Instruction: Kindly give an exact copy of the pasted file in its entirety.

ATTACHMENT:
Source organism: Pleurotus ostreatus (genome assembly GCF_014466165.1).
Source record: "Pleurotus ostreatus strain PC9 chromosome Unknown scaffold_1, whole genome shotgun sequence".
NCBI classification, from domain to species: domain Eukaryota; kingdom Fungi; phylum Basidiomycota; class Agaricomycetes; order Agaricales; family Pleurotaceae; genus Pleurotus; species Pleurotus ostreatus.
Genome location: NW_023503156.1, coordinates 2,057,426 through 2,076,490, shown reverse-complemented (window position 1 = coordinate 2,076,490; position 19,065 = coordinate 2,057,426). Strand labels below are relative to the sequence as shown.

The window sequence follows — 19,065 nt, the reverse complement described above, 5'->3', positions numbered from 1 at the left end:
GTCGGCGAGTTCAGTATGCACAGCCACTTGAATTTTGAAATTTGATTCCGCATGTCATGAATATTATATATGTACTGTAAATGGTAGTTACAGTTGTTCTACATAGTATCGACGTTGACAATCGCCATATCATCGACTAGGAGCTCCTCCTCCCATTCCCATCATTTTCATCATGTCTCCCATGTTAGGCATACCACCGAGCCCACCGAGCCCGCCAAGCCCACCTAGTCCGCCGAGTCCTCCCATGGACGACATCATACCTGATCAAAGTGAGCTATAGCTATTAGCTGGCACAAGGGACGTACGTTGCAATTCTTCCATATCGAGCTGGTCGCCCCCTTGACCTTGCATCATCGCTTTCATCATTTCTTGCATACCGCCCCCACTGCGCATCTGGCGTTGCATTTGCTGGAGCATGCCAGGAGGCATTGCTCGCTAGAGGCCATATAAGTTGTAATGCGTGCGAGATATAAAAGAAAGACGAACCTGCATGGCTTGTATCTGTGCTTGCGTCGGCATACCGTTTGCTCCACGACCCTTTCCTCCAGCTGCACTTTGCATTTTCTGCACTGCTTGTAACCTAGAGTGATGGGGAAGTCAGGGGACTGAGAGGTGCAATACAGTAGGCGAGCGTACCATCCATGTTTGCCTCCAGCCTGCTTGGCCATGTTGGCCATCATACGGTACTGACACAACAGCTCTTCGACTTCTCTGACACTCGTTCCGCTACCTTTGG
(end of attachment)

Source organism: Pleurotus ostreatus (genome assembly GCF_014466165.1).
Source record: "Pleurotus ostreatus strain PC9 chromosome Unknown scaffold_1, whole genome shotgun sequence".
NCBI classification, from domain to species: domain Eukaryota; kingdom Fungi; phylum Basidiomycota; class Agaricomycetes; order Agaricales; family Pleurotaceae; genus Pleurotus; species Pleurotus ostreatus.
Genome location: NW_023503156.1, coordinates 2,057,426 through 2,076,490, shown reverse-complemented (window position 1 = coordinate 2,076,490; position 19,065 = coordinate 2,057,426). Strand labels below are relative to the sequence as shown.

The window sequence follows — 19,065 nt, the reverse complement described above, 5'->3', positions numbered from 1 at the left end:
GTCGGCGAGTTCAGTATGCACAGCCACTTGAATTTTGAAATTTGATTCCGCATGTCATGAATATTATATATGTACTGTAAATGGTAGTTACAGTTGTTCTACATAGTATCGACGTTGACAATCGCCATATCATCGACTAGGAGCTCCTCCTCCCATTCCCATCATTTTCATCATGTCTCCCATGTTAGGCATACCACCGAGCCCACCGAGCCCGCCAAGCCCACCTAGTCCGCCGAGTCCTCCCATGGACGACATCATACCTGATCAAAGTGAGCTATAGCTATTAGCTGGCACAAGGGACGTACGTTGCAATTCTTCCATATCGAGCTGGTCGCCCCCTTGACCTTGCATCATCGCTTTCATCATTTCTTGCATACCGCCCCCACTGCGCATCTGGCGTTGCATTTGCTGGAGCATGCCAGGAGGCATTGCTCGCTAGAGGCCATATAAGTTGTAATGCGTGCGAGATATAAAAGAAAGACGAACCTGCATGGCTTGTATCTGTGCTTGCGTCGGCATACCGTTTGCTCCACGACCCTTTCCTCCAGCTGCACTTTGCATTTTCTGCACTGCTTGTAACCTAGAGTGATGGGGAAGTCAGGGGACTGAGAGGTGCAATACAGTAGGCGAGCGTACCATCCATGTTTGCCTCCAGCCTGCTTGGCCATGTTGGCCATCATACGGTACTGACACAACAGCTCTTCGACTTCTCTGACACTCGTTCCGCTACCTTTGG